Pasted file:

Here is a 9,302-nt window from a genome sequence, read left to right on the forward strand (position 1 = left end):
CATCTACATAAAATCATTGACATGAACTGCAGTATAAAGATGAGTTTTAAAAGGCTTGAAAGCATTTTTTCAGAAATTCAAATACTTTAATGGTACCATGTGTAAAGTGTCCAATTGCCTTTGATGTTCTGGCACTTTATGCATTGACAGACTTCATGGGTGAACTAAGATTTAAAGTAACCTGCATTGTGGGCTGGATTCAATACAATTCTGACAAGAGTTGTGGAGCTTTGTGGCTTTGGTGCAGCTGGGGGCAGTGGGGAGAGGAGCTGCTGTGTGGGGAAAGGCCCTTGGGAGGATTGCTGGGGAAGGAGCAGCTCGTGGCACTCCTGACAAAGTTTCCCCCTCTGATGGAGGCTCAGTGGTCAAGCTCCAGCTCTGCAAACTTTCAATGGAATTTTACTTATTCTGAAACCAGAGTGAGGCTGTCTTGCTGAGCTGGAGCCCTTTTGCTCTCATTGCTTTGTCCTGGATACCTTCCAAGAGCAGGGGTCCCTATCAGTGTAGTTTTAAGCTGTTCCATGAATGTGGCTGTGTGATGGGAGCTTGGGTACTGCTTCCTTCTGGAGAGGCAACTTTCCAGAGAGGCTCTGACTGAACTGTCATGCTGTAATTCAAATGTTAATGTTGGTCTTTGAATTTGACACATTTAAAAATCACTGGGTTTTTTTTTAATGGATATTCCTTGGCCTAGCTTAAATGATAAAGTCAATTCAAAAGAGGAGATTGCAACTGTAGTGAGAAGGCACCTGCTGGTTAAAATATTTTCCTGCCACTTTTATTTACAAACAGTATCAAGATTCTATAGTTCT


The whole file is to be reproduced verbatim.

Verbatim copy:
Here is a 9,302-nt window from a genome sequence, read left to right on the forward strand (position 1 = left end):
CATCTACATAAAATCATTGACATGAACTGCAGTATAAAGATGAGTTTTAAAAGGCTTGAAAGCATTTTTTCAGAAATTCAAATACTTTAATGGTACCATGTGTAAAGTGTCCAATTGCCTTTGATGTTCTGGCACTTTATGCATTGACAGACTTCATGGGTGAACTAAGATTTAAAGTAACCTGCATTGTGGGCTGGATTCAATACAATTCTGACAAGAGTTGTGGAGCTTTGTGGCTTTGGTGCAGCTGGGGGCAGTGGGGAGAGGAGCTGCTGTGTGGGGAAAGGCCCTTGGGAGGATTGCTGGGGAAGGAGCAGCTCGTGGCACTCCTGACAAAGTTTCCCCCTCTGATGGAGGCTCAGTGGTCAAGCTCCAGCTCTGCAAACTTTCAATGGAATTTTACTTATTCTGAAACCAGAGTGAGGCTGTCTTGCTGAGCTGGAGCCCTTTTGCTCTCATTGCTTTGTCCTGGATACCTTCCAAGAGCAGGGGTCCCTATCAGTGTAGTTTTAAGCTGTTCCATGAATGTGGCTGTGTGATGGGAGCTTGGGTACTGCTTCCTTCTGGAGAGGCAACTTTCCAGAGAGGCTCTGACTGAACTGTCATGCTGTAATTCAAATGTTAATGTTGGTCTTTGAATTTGACACATTTAAAAATCACTGGGTTTTTTTTTAATGGATATTCCTTGGCCTAGCTTAAATGATAAAGTCAATTCAAAAGAGGAGATTGCAACTGTAGTGAGAAGGCACCTGCTGGTTAAAATATTTTCCTGCCACTTTTATTTACAAACAGTATCAAGATTCTATAGTTCT